I felt compelled to revisit Vonnegut’s iconic anti-war novel, Slaughterhouse Five, for two reasons. Firstly, because from time to time (and our times are no exception) we all have to remind ourselves of the macabre of wars. Our trigger-happy, posturing world leaders are teetering on the brink of showing each other who the boss is, and annihilating us in the process of doing so. Our misdirected and misinformed nations tread deeper and deeper into nationalism, isolationism and division. The progress of the world uniting under one banner of humanity has gone into reverse: Britain shunning the rest of Europe and undermining its resolve to never ever divide and repeat the catastrophe of two world wars. Trump’s USA withdrawing from many international organisations and inciting racial tensions and civil disorder internally. Putin’s Russia flexing its military muscle, annexing parts of other countries and meddling in elections and referenda worldwide to put in power Kremlin’s puppets. Middle East brewing in unrest and mass migration of displaced and desperate people. A lunatic in a tiny country of North Korea threatening to release WMD at a time of his choosing. This is our last chance to remember what wars are really about before we have another one.
Vonnegut shows us the true colours of war. He dismantles all the naively romantic notions anyone may have about war, the unrealistic heroism and the false premise of winners and losers. I didn’t enjoy reading Slaughterhouse Five, but then it wasn’t written for anyone’s entertainment. It is stark, cruel and unforgiving. It is a warning. People die – good people, bad people, losers and conquerors alike, soldiers and civilians, youngsters and the elderly, dogs, horses, allies and enemies. No one is exempt. No one is immune. No one is above it. And so it goes. Vonnegut shows it in raw, ugly detail, and that detail is no fiction.
War and death equalise everyone. No nation is idealised and no nation is condemned in its collective totality. Faults and failings befall all. It is a brave concept not to idealise the winners. In fact, Vonnegut shows quite effectively that war destroys everyone and everything. Every construct of what’s right and wrong, good and bad, justifiable and inexcusable is absolutely false. The “victorious” Americans are bombed on par with German civilians in an “open” city of Dresden. The bombs don’t discriminate between “them” and “us”. It is all “us”. And this is the irony of it – wars are started because of divisions, but as they spin out of our control everyone pays the same price, feels the same pain and has only one life to lose.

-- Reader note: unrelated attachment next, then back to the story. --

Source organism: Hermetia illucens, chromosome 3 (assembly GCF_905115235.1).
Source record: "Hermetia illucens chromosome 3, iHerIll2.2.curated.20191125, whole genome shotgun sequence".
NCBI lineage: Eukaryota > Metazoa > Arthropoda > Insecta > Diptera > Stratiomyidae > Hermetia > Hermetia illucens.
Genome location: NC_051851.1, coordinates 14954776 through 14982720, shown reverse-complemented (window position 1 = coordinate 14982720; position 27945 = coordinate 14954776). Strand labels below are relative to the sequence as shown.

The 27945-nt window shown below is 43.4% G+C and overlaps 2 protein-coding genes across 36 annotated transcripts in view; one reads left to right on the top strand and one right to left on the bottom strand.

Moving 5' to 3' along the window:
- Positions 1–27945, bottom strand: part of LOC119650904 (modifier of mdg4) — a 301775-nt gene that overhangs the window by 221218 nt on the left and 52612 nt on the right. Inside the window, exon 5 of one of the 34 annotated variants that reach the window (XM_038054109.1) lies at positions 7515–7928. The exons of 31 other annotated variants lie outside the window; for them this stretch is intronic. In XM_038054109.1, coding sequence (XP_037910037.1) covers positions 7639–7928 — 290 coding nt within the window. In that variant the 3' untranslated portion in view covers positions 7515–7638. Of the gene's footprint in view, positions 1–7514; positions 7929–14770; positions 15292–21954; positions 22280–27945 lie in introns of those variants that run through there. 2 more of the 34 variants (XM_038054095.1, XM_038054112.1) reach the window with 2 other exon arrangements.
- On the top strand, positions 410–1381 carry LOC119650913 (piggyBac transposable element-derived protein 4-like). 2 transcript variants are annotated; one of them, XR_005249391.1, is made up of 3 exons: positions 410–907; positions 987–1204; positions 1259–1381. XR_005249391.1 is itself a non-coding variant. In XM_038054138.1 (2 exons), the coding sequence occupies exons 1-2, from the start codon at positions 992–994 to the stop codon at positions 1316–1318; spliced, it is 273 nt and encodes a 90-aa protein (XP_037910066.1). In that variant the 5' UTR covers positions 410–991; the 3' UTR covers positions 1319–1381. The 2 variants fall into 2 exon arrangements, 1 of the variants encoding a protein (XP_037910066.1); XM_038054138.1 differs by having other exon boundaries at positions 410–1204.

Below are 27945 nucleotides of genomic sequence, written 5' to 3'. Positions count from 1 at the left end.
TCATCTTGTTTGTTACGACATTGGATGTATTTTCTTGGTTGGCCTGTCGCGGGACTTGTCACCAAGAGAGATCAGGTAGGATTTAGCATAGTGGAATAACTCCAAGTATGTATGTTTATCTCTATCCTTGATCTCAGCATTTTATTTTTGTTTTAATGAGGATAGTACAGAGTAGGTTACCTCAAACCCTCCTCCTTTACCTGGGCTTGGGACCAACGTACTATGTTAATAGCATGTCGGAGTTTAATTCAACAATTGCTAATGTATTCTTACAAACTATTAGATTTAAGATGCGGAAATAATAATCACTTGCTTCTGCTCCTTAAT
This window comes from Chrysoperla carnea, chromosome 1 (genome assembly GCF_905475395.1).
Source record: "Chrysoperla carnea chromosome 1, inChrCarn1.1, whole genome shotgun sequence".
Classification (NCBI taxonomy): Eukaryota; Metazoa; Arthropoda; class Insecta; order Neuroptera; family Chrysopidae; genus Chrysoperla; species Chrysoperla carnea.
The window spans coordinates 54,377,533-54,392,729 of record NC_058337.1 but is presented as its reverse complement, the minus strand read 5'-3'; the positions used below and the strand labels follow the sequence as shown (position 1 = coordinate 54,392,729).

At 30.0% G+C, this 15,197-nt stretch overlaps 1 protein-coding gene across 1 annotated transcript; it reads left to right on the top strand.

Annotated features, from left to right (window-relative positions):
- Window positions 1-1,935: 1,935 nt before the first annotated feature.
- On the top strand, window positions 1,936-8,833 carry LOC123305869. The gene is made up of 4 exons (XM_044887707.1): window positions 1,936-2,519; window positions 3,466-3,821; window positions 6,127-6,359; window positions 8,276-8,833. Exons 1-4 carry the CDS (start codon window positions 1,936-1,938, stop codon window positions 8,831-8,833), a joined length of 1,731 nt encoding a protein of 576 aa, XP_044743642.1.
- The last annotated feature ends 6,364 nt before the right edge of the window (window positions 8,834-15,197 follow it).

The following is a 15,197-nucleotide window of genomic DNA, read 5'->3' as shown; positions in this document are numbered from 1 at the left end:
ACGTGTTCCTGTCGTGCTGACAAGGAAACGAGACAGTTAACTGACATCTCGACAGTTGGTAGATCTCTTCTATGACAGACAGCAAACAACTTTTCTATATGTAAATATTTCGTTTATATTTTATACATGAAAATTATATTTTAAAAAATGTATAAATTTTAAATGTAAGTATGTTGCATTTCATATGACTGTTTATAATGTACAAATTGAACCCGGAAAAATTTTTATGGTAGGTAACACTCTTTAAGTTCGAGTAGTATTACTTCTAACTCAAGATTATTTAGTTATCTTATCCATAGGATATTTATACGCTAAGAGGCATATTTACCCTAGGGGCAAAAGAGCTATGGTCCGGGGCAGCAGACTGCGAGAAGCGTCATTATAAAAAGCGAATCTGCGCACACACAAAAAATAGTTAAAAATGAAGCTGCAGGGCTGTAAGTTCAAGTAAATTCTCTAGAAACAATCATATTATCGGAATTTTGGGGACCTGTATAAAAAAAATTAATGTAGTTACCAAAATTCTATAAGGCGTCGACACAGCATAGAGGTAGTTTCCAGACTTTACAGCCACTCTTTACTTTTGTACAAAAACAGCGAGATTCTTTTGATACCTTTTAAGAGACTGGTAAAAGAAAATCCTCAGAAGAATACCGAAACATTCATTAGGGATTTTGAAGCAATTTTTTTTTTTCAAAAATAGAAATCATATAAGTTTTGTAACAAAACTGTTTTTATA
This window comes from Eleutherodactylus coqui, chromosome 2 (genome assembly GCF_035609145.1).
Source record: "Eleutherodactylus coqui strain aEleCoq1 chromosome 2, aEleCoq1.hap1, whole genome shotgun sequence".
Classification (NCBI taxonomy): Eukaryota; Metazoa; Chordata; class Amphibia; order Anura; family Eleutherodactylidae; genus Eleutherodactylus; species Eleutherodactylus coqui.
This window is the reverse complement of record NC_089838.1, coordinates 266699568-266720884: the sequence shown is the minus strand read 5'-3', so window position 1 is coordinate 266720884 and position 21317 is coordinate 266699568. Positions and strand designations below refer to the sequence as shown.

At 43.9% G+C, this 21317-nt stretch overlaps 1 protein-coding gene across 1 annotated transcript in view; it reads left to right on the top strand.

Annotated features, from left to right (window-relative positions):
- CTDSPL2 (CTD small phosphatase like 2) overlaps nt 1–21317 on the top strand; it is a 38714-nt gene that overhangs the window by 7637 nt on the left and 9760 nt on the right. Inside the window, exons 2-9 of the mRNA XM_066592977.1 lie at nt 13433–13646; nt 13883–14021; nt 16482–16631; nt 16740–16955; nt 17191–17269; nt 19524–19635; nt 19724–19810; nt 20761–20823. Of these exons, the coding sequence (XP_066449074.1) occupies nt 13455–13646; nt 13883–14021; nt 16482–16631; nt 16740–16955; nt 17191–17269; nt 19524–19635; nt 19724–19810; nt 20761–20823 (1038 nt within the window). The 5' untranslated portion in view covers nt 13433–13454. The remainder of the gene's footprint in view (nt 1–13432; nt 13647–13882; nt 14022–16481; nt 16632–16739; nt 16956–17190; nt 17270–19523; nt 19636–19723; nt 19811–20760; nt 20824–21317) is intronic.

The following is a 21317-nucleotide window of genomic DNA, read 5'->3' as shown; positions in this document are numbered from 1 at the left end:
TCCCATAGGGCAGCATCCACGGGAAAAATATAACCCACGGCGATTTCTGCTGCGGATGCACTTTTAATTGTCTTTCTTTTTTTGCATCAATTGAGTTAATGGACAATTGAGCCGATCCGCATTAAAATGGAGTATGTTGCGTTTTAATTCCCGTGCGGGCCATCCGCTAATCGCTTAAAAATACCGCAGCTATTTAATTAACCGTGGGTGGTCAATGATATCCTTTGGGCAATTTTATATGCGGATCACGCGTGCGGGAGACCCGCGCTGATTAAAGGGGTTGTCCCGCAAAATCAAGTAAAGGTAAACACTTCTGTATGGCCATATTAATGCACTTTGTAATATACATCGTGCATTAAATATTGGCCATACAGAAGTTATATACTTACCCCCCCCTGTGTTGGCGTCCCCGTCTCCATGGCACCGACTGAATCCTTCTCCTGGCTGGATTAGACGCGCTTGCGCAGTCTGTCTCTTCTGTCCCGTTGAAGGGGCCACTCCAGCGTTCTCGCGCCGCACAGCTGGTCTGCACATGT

My second reason was to explore the time-travel idea in the book. It is harrowing for Billy Pilgrim to go over and over again through his terrifying war experience. Time doesn’t work chronologically in this tale. The war never really ends. It remains present throughout Billy’s entire life. Events from his birth, childhood, wartime and his post-war civilian life are mingled together. The trauma he has lived through can never be consigned to the past. There is no past. There is no future. Time is not linear. Everything is happening simultaneously, all the time, and Billy jumps in and out of events while they carry on unfolding on an endless loop. Billy’s sojourn into the alien world of Tralfamadore is his brain’s way of coping with the scars left by the war on his psyche. Those who lived through war will never put it behind them. That message really hits home when you think of all those child refugees physically leaving war-affected areas but having to spend the rest of their lives trapped back there forever.
It is such a powerful idea. War is timeless. Once you have unleashed it, it will not end. Slaughterhouse Five should be a compulsory read for young people to digest before they enter adulthood in order to dispel their childhood “jolly-war” myths and shield them against subscribing to prejudice, racism and intolerance dressed as national identity and patriotism.
And on the note of our future generations, A Conspiracy of Silence (my fifth DI Marsh murder mystery) explores modern-day youth’s vulnerabilities to the ideologies of superiority and ultra-right theories. It is out on 15th October: http://mybook.to/AConspiracyofSilence
It is one of my favorite books by Vonnegut.
So it goes.
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So it does, unfortunately.
I read this in High School and remember very little about it. Maybe I should reread it.
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With an adult’s eyes, yes!
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